Exhibitions have been hit, but science, medical and legal information provision have all proved resilient.
Full-year results to 31 December
- Revenue down 10% to £7.11 billion
- Adjusted operating profit down 17% to £2.08 billion
- Total dividend for the year up 3% to 47p per share
- Net debt, including leases, down 8% from June to £6.9 billion
Chief executive Erik Engstrom said:
"Early in the year we decided that it was important not to curtail investment in our three largest business areas to offset any potential shortfall in financial performance from Exhibitions. Accordingly, we continued to invest behind our strategic priorities, the organic development of increasingly sophisticated information-based analytics and decision tools that deliver enhanced value to our customers, and we continued to make targeted acquisitions that support our organic growth strategies. Throughout 2020 the three largest business areas continued to perform well, with our focus on analytics driving good growth in electronic revenue."
Information group RELX (LSE:REL) today upped its dividend for the year by 3% as progress for its core information businesses helped counterbalance its Covid-hit exhibitions division.
A 2% rise in adjusted profit for its scientific, technical & medical (STM), risk & business analytics and legal division to £2.25 billion helped balance a move into a loss of £164 million for exhibitions. That leaves overall adjusted group profit down 17% to just over £2 billion, broadly in line with City forecasts.
RELX shares rose by more than 2% in UK trading, leaving them down by around 12% over the last year. That's better than exhibitions rival Informa (LSE:INF), whose shares have fallen by around a third, and roughly in line with the fall in the wider FTSE 100 index.
STM, risk and legal together accounted for 95% of all RELX revenues during 2020. Revenue from the electronic format, which management has been pushing, generated 87% of all group sales and grew by 4%. Print revenue, accounting for 8% of the total, declined more steeply than in recent years.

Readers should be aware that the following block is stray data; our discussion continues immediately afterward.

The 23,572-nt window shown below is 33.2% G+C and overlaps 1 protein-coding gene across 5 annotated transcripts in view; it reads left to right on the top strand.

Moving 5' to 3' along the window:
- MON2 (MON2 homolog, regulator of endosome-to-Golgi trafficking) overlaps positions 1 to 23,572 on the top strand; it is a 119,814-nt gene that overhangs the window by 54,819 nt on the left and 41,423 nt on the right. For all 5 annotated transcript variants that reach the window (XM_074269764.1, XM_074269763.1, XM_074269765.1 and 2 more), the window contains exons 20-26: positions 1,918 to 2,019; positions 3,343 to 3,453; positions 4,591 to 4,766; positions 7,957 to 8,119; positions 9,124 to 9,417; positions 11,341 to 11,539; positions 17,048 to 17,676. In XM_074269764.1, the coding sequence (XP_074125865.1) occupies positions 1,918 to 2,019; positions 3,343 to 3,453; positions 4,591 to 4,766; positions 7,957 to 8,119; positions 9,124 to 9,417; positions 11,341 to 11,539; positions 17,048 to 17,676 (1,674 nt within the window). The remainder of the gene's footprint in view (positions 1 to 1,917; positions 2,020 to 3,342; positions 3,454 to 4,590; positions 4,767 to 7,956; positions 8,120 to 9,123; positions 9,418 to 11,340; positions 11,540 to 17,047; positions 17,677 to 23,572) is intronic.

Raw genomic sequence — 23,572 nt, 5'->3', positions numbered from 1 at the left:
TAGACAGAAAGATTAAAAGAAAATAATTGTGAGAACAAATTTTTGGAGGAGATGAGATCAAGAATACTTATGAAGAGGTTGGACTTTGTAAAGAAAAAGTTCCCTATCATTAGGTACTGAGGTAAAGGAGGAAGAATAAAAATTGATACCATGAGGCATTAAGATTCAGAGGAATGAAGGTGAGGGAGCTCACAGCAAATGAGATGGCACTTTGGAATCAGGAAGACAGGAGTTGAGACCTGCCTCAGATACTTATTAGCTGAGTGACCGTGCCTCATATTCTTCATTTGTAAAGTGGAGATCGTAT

Face-to-face revenues fell by 73%. The Exhibitions business, which accounted for 5% of overall revenues this year, down from 16% in 2019, was severely hit by cancelled events owing to the pandemic. Divisional revenue reduced to £362 million from £1.27 billion in 2019.
A total of 11 bolt-on acquisitions were made over 2020 for a total of £878 million compared with £15 million of assets sold. The dividend increase came against a still suspended share buy-back programme.
Accompanying management outlook comments pointed to another year of underlying revenue and profit growth in 2021 for its three core businesses. That's similar to pre-pandemic trends. The timing and pace of recovery for exhibitions remains uncertain.
Formerly known as Reed Elsevier, RELX’s diversity of business and global customer base offer core strengths. It serves customers in more than 180 countries and has offices in around 40 countries. It employs more than 33,000 people of whom almost half are in North America. Just over half its sales come from the USA, around a fifth are made in each of Europe and the Asia with the UK generating just under a tenth.
For investors, the hit to performance from virus induced disruption at its exhibitions business is unwelcome. Ongoing management caution regarding the outlook for exhibitions also needs to be considered. But the division now accounts for under a tenth of sales, while some competitors have been substituting face-to-face with virtual events. An estimated dividend yield of around 2.5% (not guaranteed) is also not to be overlooked in an ultra-low interest rate era. In all, current share price weakness looks to offer opportunity to accumulate holdings in this largely resilient and still generally growing blue-chip business.
- Diversity in both business type and geographical region
- Maintained and now growing dividend payment
- Virus hit exhibitions business
- Subject to currency headwinds
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